A dynamic and tactical strategy also plays out in the 15 per cent listed equity allocation, which has been steadily pared back from 20 per cent in recent years. Over the last six months, Manola-Bonthond has reduced the bias to US tech stocks to neutral; she is now doing the same to US small caps. The only passive element in the equity portfolio is US large caps, where CERN invests in exchange-traded funds to obtain sector exposure. This, however, is balanced by actively allocating between the different ETF sectors.

“Active management in this environment can bring real value,” she says.

Her investment team of 10 meets every week to discuss how the different portfolios are evolving; any important decisions are taken collegially by the team in keeping with the global risk budget, she explains.


In the alternative allocation, the mantra is alpha production.

“Private markets are less efficient; the more inefficient, the more opportunity there is to access alpha,” she says; however, she notes that diversifying and preventing correlation are challenges in alternatives. “In our experience, the correlation between an average private equity fund and listed equity is very strong. Nor is it accurate to say that global real estate isn’t correlated with equity – there is a strong correlation.”

She says the only truly diversified component of the alternative portfolio is the 7 per cent hedge fund allocation, made up of absolute return and CTA diversifying strategies, favouring low equity and credit beta.

“We measure the beta of this strategy all day long,” she says. “We are not willing to pay fees for market beta.”

She also keeps an eagle eye out for style drift in hedge funds to ensure that the strategy in place is the one intended. The process requires a level of due diligence that surpasses that for all other portfolios.

“The due diligence in hedge funds really does take time, particularly when we include a new hedge fund in the portfolio,” Manola-Bonthond says. “It is a very important and long process.”

All CERN’s due diligence in private equity and hedge funds is carried out internally. It involves analysing a strategy’s risk in different market environments and understanding the track record in detail.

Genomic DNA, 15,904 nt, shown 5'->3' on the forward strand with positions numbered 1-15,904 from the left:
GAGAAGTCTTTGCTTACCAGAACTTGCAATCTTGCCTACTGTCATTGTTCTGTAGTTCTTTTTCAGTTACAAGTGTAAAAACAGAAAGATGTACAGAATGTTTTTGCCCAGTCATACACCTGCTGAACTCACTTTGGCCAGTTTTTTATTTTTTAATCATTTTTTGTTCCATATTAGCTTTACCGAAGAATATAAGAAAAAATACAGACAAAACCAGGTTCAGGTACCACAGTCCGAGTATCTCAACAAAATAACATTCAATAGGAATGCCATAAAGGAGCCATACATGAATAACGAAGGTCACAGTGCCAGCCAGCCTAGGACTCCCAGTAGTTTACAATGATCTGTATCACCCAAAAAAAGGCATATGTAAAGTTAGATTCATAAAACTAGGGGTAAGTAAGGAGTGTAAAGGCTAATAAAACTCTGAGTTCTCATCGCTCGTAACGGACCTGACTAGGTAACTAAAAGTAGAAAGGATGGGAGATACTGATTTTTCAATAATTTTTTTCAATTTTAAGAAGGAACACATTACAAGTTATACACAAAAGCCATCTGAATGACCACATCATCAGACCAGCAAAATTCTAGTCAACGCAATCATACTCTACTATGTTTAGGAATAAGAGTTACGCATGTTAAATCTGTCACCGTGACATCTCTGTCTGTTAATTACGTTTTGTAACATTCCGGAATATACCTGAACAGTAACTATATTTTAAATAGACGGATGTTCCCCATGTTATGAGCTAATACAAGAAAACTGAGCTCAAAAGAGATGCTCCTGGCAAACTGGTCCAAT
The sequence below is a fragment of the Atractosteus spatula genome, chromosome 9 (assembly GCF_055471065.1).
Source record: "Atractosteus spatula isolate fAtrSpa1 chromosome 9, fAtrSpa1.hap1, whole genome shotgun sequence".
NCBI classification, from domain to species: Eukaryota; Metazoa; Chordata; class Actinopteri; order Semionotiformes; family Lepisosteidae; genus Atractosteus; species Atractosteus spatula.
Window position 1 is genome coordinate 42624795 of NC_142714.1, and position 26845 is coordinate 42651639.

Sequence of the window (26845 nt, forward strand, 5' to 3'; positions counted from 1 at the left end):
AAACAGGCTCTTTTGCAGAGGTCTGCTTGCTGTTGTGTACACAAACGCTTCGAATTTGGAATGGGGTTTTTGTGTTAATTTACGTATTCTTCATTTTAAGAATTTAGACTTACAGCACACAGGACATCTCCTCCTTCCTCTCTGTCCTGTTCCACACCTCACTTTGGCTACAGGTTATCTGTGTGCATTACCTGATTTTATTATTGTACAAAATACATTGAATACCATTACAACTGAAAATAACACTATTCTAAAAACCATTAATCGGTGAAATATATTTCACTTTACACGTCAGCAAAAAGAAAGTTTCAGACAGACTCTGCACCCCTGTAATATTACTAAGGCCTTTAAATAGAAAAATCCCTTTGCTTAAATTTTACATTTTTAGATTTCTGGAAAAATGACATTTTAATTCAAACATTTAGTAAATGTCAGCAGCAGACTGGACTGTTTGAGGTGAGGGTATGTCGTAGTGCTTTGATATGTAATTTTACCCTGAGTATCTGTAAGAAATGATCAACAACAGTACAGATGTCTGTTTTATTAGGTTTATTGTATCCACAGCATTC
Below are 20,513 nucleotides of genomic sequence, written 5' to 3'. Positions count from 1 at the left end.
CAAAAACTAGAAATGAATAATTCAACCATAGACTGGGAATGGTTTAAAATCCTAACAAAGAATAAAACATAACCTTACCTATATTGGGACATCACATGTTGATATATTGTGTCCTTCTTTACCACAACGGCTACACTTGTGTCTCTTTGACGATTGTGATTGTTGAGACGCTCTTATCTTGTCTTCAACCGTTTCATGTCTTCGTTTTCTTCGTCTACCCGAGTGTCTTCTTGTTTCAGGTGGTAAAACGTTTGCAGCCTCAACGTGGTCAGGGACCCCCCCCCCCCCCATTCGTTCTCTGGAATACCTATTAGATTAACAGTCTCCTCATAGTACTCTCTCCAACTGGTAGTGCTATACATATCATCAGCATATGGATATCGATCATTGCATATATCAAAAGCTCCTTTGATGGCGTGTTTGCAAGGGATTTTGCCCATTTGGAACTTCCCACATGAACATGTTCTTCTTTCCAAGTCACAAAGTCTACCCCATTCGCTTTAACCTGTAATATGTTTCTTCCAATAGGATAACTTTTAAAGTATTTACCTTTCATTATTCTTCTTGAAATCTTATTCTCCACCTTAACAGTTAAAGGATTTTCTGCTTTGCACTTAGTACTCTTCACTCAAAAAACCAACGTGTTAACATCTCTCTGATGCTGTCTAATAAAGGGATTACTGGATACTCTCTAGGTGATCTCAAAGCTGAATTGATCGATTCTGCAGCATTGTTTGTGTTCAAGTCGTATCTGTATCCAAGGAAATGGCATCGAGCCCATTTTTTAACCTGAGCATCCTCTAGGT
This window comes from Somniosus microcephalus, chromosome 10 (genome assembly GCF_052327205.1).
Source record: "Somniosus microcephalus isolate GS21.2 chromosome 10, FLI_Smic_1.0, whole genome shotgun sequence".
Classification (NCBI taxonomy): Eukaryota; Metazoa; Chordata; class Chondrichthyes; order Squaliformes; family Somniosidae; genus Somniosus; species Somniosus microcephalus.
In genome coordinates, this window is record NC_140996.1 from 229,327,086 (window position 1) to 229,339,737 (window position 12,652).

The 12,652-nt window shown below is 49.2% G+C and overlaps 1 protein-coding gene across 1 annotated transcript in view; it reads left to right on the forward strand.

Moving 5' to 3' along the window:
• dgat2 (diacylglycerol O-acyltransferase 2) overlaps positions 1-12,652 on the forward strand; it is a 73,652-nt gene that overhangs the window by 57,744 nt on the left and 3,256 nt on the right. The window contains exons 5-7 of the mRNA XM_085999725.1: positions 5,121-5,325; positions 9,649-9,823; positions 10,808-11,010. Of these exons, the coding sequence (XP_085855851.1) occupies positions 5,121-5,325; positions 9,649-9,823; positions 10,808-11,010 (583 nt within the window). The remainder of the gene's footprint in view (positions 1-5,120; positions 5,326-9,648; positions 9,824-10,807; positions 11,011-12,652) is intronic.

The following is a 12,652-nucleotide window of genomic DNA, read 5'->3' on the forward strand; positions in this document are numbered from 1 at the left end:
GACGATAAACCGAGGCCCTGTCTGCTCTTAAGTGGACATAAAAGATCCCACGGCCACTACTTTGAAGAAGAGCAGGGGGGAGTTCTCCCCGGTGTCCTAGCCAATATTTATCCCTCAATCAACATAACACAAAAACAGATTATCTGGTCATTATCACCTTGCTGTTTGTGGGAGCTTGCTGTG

“Was it skill or luck? What is the market where the strategy will not deliver?” she asks. “The objective is to avoid any surprises. If a hedge fund suffers losses in a given market environment, we want to have expected it through our due diligence process. If the hedge fund performs in a way we don’t expect, we don’t like it.”

In private equity, due diligence involves extensive analysis of past returns to gauge whether they are the result of alpha or something else. Here, Manola-Bonthond is working with an external provider that has developed a methodology for benchmarking and measuring performance.

“The widely used performance measure in private equity – internal rate of return – assumes you re-invest all proceeds at the same rate of return. By you can’t reinvest a distribution at the same level as you receive it as cash. This methodology cleans this part of the process,” she explains.

In fact, the importance and rigour she applies to internal due diligence makes increasing some allocations in private markets difficult. For example, CERN has a small allocation to farmland that Manola-Bonthond likes but isn’t planning to increase because of the need for a reinforced internal team to cover the due diligence of the managers.

CERN’s 7 per cent allocation to private equity, built up today from an original focus on venture capital, targets the best managers, in a bottom-up approach.

“Our view is that it is the skill of the GP – rather than illiquidity premium – that drives the performance in private equity,” Manola-Bonthond says.

The strategy draws on an external adviser to help gain entry and prioritises nurturing and building general partner relationships.

“During a GP’s next [fund raising], we need to ensure we are invited to invest,” she says. “Our strategy is to keep in contact and show interest via a continuous dialogue.”

Manola-Bonthond has no plans to increase the allocation to private equity. For now, strategy is focused on replacing some managers as funds come to the end of their cycles and better opportunities arise, and also on increasing capacity with managers identified as outstanding.

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Sarah Rundell is a staff writer for based out of London. She writes on institutional investment across all asset classes, global trade and corporate treasury.